5 Seconds of Summer & A New Breed of Boy Bands

Ashton Irwin, Luke Hemmings, Michael Clifford and Calum Hood of 5 Seconds of Summer 2015
Charley Gallay/NBC/NBCU Photo Bank via Getty Images

Ashton Irwin, Luke Hemmings, Michael Clifford and Calum Hood of 5 Seconds of Summer pose in the NBC photo booth during the 2015 iHeartRadio Music Awards held at the Shrine Auditorium on March 29, 2015 in Los Angeles.

By blurring the lines between boy band and pop-punk prodigy, 5SOS has set themselves up for a massive run.

The greatest thing a pop act can do is be controversial -- create a confounding experience and resulting discussion, one which makes celebrity so damn exciting to dissect. Boy bands, by definition, are not controversial. Boy bands make safe music aimed at young, naive girls, and adults often assume that this music is not worth critical analysis. Teens love them, and most other people dismiss them. If there ever was a type of formulaic music, these boys -- often cobbled together in a perfect-people factory, their high cheekbones and chiseled jawlines at pristine ratios -- would be the ones making it, right?

For boy bands, controversy is what happens when the lines are blurred. What if they are not necessarily making safe music or playing the part of the manufactured pretty boys? What if a boy band is not a boy band at all? This is what makes 5 Seconds of Summer so interesting.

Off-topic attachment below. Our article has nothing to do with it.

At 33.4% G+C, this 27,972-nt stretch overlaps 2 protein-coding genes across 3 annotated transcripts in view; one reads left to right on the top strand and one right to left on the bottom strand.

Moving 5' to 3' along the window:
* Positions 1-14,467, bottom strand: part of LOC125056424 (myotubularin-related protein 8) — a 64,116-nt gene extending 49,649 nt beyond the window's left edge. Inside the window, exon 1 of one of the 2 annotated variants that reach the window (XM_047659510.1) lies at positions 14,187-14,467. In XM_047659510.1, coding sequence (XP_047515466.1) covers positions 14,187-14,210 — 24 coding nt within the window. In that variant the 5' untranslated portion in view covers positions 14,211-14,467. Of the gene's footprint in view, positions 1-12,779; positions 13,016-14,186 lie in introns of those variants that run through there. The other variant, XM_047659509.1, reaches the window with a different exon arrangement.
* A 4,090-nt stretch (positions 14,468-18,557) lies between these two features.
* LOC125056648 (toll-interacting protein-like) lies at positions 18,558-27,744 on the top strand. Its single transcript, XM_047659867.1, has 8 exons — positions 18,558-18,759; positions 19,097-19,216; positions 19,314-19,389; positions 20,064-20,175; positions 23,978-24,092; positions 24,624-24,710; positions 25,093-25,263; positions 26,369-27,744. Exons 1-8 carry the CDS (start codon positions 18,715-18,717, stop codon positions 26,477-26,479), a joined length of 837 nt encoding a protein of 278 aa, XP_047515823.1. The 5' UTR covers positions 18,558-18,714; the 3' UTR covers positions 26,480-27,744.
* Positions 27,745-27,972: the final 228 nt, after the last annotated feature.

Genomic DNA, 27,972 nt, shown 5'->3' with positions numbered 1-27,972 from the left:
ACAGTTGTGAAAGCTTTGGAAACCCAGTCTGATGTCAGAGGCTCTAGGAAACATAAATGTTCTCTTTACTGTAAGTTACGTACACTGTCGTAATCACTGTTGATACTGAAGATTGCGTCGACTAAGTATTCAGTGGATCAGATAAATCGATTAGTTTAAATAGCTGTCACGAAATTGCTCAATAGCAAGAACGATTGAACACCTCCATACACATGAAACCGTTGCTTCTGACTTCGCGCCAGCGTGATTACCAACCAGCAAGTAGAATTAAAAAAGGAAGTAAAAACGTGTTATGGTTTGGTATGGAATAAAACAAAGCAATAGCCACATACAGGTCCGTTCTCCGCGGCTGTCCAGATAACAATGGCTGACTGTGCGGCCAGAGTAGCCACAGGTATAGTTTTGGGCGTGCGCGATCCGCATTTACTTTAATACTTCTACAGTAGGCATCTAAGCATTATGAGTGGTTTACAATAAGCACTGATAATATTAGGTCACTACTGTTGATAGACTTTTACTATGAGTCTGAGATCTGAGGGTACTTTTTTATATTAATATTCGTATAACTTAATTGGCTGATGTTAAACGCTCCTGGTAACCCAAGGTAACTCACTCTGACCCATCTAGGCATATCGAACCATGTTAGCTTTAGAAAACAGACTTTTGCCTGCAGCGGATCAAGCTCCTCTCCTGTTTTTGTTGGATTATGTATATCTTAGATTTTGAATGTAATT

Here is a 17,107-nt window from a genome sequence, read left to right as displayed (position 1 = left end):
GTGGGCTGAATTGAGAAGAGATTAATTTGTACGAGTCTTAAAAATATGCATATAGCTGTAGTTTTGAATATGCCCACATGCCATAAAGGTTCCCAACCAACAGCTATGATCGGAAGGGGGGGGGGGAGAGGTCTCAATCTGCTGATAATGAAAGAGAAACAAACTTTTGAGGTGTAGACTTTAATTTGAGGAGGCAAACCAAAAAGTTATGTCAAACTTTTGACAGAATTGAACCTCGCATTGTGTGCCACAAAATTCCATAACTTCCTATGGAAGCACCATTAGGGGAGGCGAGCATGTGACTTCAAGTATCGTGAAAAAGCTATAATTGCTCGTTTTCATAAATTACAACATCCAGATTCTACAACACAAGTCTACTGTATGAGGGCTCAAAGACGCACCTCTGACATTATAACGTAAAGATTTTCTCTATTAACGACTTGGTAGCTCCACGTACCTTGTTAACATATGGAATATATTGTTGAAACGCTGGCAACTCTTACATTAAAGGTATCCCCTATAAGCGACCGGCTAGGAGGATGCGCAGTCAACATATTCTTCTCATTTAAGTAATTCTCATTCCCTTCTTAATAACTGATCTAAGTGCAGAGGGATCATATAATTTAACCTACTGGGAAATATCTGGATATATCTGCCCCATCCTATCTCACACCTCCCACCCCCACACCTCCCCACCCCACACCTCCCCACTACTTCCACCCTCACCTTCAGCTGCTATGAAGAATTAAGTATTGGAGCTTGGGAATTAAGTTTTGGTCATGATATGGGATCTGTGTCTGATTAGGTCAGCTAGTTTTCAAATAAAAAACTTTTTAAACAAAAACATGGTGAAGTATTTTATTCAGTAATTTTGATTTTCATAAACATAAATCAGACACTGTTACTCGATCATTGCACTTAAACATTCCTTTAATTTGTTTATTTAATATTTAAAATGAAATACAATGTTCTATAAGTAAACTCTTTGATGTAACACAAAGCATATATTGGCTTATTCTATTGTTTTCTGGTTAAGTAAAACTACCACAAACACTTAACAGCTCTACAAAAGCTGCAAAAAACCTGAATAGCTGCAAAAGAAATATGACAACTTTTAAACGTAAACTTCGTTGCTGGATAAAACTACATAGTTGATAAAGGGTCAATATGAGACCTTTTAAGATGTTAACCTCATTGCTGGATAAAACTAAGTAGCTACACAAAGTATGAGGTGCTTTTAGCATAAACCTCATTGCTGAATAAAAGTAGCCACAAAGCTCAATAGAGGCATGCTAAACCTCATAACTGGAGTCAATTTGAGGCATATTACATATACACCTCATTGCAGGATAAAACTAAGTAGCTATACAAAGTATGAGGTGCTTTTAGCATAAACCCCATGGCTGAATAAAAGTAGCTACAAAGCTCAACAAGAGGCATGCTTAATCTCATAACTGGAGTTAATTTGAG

5SOS is a group that draws a huge number of young female fans, and much of the dialogue surrounding the success of the Australian group is dependent on One Direction, currently the world's most popular boy band. They owe a lot to the group -- a fateful tweet from 1D's Louis Tomlinson and another from Niall Horan scored the boys an opening slot on One Direction's annual world tour, two years running.

But at their core, 5SOS are very much a pop-punk band. When they harmonize, it's in the form of New Found Glory-esque gang vocals. When they perform, they play their own instruments and they write the majority of their own tunes. When asked about their favorite musicians, they name-check Green Day, Mayday Parade and the Offspring. So they're a band that's not a boy band but provokes reactions like a boy band and associates themselves with the biggest boy band. Got all that?

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What 5 Seconds of Summer have accomplished in a very short amount of time is an exponential growth in popularity often only accessible to bands knighted by the "boy band" term. It's a level of success that is unique to that genre: cute boys and ravenous young female fans. Other groups have recently made something akin to this leap, or gotten closer to doing so. Fall Out Boy has always been rooted in rock, but Pete Wentz was a heartthrob that looked transported from another genre. All Time Low came close to reaching crossover success in the mid-to-late 00's, but never quite made it; they're actually closer to it now, perhaps thanks to 5 Seconds of Summer's constant co-signing of the veteran group. When all is said and done, 5SOS could very well be bigger than either of those bands.